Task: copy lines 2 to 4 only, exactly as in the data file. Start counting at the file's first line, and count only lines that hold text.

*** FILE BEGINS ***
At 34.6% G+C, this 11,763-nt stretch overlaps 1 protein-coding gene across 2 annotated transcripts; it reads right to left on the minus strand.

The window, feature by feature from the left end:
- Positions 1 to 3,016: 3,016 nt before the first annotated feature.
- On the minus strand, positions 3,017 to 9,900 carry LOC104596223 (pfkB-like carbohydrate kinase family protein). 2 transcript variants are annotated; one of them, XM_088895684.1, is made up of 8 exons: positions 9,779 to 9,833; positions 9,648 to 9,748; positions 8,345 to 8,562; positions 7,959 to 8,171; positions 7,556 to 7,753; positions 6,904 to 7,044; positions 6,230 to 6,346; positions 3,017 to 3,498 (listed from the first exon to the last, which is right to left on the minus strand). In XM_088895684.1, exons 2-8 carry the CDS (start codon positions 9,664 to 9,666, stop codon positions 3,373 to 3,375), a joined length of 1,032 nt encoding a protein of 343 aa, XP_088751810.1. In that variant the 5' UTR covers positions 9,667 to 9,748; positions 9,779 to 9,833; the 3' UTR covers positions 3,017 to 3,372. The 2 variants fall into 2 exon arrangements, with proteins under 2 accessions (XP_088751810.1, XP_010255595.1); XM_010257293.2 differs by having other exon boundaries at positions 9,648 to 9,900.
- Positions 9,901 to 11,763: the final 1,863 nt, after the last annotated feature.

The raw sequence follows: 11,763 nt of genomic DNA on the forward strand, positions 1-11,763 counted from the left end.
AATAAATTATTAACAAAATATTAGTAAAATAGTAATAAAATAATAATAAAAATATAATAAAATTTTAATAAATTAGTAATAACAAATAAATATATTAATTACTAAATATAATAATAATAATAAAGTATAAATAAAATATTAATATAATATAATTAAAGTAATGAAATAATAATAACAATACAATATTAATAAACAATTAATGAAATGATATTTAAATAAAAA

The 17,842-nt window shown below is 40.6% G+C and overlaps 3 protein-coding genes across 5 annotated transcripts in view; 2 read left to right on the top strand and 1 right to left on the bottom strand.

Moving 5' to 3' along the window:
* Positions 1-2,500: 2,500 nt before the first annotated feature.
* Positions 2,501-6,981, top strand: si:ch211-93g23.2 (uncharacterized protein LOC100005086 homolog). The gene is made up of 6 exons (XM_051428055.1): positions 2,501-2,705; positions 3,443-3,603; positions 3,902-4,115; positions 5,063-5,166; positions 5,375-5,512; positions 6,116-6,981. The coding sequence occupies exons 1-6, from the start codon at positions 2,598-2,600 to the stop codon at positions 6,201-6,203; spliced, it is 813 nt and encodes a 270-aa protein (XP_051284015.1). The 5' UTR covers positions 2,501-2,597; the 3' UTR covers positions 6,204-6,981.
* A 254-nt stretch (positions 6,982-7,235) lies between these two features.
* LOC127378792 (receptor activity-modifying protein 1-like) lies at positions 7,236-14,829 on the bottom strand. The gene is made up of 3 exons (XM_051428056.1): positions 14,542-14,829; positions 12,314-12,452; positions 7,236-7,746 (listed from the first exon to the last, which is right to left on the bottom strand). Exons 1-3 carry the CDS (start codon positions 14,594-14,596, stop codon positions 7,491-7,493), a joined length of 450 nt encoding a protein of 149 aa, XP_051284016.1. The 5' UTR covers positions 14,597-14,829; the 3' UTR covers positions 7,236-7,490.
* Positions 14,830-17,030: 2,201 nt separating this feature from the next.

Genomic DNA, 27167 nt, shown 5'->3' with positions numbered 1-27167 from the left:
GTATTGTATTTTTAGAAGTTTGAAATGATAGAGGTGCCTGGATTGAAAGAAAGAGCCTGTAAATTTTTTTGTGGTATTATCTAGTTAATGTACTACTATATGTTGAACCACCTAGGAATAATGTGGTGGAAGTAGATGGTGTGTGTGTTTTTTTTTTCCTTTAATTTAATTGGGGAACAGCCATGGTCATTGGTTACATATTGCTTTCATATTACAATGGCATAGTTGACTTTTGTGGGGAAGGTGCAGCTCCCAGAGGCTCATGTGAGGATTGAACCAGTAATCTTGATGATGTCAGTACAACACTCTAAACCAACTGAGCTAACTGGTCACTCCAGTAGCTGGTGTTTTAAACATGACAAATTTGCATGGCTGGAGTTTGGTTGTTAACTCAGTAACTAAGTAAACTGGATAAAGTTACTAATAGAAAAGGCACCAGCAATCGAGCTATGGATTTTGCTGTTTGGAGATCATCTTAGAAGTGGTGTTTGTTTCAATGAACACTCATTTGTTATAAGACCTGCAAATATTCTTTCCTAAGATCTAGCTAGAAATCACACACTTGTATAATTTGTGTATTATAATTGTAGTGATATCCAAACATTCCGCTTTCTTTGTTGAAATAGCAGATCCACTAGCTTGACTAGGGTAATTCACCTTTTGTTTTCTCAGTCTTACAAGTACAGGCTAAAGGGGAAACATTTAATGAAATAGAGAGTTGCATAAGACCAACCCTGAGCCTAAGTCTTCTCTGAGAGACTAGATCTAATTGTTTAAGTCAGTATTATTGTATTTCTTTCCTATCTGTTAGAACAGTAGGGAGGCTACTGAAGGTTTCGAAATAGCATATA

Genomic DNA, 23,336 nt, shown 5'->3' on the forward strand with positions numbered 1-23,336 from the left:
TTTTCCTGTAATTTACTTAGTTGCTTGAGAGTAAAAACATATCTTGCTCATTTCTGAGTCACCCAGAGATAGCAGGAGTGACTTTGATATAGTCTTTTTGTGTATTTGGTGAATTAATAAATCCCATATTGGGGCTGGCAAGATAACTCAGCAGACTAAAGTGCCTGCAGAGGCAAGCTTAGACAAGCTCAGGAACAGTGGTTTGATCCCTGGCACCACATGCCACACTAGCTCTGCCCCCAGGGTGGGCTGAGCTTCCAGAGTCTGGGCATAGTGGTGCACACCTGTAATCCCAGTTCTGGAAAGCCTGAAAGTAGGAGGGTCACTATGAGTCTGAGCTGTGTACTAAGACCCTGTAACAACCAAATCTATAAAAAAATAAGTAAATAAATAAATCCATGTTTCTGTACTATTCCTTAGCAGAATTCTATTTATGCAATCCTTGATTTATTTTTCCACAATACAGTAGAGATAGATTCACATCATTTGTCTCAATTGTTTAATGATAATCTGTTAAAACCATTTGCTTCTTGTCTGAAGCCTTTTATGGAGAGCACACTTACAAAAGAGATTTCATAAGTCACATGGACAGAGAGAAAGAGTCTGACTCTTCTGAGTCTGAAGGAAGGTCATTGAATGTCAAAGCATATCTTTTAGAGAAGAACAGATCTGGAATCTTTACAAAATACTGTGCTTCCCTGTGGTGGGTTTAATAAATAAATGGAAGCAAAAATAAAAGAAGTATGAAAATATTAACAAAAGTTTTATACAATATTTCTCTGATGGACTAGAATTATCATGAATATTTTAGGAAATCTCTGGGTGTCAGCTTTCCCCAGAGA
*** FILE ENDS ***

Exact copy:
The window, feature by feature from the left end:
- Positions 1 to 3,016: 3,016 nt before the first annotated feature.
- On the minus strand, positions 3,017 to 9,900 carry LOC104596223 (pfkB-like carbohydrate kinase family protein). 2 transcript variants are annotated; one of them, XM_088895684.1, is made up of 8 exons: positions 9,779 to 9,833; positions 9,648 to 9,748; positions 8,345 to 8,562; positions 7,959 to 8,171; positions 7,556 to 7,753; positions 6,904 to 7,044; positions 6,230 to 6,346; positions 3,017 to 3,498 (listed from the first exon to the last, which is right to left on the minus strand). In XM_088895684.1, exons 2-8 carry the CDS (start codon positions 9,664 to 9,666, stop codon positions 3,373 to 3,375), a joined length of 1,032 nt encoding a protein of 343 aa, XP_088751810.1. In that variant the 5' UTR covers positions 9,667 to 9,748; positions 9,779 to 9,833; the 3' UTR covers positions 3,017 to 3,372. The 2 variants fall into 2 exon arrangements, with proteins under 2 accessions (XP_088751810.1, XP_010255595.1); XM_010257293.2 differs by having other exon boundaries at positions 9,648 to 9,900.